Call Me by Your Name

Call Me by Your Name ★★★½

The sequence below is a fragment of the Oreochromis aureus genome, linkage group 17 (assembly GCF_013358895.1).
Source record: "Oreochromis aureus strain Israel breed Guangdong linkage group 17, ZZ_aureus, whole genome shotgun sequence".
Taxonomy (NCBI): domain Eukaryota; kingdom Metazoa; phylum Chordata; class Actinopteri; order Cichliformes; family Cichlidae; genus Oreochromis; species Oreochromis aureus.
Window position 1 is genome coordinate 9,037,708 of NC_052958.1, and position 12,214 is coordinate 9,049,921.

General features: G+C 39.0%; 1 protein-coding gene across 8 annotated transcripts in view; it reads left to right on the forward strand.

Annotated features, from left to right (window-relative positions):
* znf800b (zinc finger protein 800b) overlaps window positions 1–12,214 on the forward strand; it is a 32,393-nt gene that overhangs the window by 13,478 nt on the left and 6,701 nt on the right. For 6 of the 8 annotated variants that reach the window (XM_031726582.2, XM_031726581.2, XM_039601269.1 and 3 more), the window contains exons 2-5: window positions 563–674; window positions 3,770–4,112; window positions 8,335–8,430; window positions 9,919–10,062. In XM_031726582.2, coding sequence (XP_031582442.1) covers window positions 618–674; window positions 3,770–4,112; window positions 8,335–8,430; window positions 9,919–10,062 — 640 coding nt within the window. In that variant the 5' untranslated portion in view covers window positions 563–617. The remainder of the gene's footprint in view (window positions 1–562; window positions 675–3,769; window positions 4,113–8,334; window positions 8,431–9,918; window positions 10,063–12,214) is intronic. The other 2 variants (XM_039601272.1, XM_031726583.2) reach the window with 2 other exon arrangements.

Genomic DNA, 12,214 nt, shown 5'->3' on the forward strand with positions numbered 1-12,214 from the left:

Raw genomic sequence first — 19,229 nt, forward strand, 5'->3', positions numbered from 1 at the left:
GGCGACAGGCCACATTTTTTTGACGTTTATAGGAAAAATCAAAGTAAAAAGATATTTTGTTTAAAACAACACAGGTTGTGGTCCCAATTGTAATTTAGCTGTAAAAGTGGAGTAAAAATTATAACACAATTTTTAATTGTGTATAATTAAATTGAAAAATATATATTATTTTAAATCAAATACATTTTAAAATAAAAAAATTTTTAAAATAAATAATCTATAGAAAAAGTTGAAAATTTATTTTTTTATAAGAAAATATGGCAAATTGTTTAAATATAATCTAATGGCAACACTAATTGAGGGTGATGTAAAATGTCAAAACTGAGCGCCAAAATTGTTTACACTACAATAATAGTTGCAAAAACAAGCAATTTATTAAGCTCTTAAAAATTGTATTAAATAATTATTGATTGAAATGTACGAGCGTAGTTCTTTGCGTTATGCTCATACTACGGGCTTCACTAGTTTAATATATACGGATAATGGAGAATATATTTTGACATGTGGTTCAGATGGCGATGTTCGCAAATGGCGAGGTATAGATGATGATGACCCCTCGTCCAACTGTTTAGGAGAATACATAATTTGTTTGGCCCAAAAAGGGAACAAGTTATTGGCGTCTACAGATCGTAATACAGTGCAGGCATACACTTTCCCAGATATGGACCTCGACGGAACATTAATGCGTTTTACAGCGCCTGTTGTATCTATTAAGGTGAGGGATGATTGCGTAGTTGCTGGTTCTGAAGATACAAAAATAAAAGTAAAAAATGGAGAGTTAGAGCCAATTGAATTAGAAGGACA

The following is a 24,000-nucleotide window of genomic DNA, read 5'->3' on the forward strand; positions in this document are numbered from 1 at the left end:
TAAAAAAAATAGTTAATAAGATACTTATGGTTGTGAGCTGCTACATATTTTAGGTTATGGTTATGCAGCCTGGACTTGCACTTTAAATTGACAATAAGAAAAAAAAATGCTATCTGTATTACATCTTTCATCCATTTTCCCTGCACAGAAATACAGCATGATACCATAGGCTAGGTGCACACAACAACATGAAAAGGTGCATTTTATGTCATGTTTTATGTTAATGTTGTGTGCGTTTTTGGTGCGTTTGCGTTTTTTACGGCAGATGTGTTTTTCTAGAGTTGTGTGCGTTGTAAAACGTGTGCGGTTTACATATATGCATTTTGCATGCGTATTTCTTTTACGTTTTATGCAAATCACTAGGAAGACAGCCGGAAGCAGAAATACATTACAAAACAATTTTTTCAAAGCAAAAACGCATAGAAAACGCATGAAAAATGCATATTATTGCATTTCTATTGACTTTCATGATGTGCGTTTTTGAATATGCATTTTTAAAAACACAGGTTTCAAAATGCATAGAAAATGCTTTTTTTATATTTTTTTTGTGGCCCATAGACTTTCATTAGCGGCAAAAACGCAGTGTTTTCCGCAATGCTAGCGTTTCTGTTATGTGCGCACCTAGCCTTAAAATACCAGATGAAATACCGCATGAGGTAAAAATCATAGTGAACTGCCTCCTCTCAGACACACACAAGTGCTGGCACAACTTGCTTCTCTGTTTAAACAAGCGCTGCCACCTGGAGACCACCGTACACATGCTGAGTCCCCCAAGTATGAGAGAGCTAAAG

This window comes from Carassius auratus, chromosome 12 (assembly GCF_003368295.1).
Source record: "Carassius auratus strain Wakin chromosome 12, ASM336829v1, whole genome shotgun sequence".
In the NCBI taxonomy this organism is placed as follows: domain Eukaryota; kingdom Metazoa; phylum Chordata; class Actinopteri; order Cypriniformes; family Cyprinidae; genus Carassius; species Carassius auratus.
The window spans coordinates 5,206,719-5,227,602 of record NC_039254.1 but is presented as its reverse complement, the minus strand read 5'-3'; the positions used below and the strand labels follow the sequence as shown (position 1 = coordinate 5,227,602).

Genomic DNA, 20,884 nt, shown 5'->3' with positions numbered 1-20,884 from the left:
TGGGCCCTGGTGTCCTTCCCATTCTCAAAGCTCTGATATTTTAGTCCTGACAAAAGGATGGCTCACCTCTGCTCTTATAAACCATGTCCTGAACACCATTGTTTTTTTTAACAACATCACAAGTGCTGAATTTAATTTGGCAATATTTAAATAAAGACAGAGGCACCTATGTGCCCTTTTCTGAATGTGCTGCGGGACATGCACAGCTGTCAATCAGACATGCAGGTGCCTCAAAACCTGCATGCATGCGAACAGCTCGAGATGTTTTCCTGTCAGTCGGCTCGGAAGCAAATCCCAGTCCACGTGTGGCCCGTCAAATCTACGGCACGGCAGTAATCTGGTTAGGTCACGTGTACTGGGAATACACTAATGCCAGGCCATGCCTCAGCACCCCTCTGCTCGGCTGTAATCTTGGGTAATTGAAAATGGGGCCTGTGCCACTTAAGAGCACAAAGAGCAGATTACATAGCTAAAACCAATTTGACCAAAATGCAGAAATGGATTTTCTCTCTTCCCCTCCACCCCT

Call Me By Your Name is a good film, but certainly not a great one, that plays like a companion piece to A Bigger Splash. It's very much Chamalet's film, who I'm looking forward to seeing more of in the future. Armie Hammer is just, well, Armie Hammer, which given the relatively early stage of his career doesn't bode well for his ability to break that mould any time soon. His distinctive voice and limited range of expressions have become a little too set in stone. The film never justifies its run time, and losing anywhere between 30-40 minutes would certainly benefit it. While Oliver and Elio's relationship is well developed, the bluntness of the symbolism and metaphors that litter the story are a little too on the nose at times. And although it's a fully consensual relationship, it's hard not to feel that Oliver is taking full advantage and manipulating Elio where he can, which feels uncomfortable in places. I'm sure that wasn't the intention, but that's how it comes across. And the young girl announcing her love for Elio even though he's acted like a jerk? Come on. Although, the always reliable Michael Stuhlbarg almost elevates the entire film with those simple, but beautifully spoken words.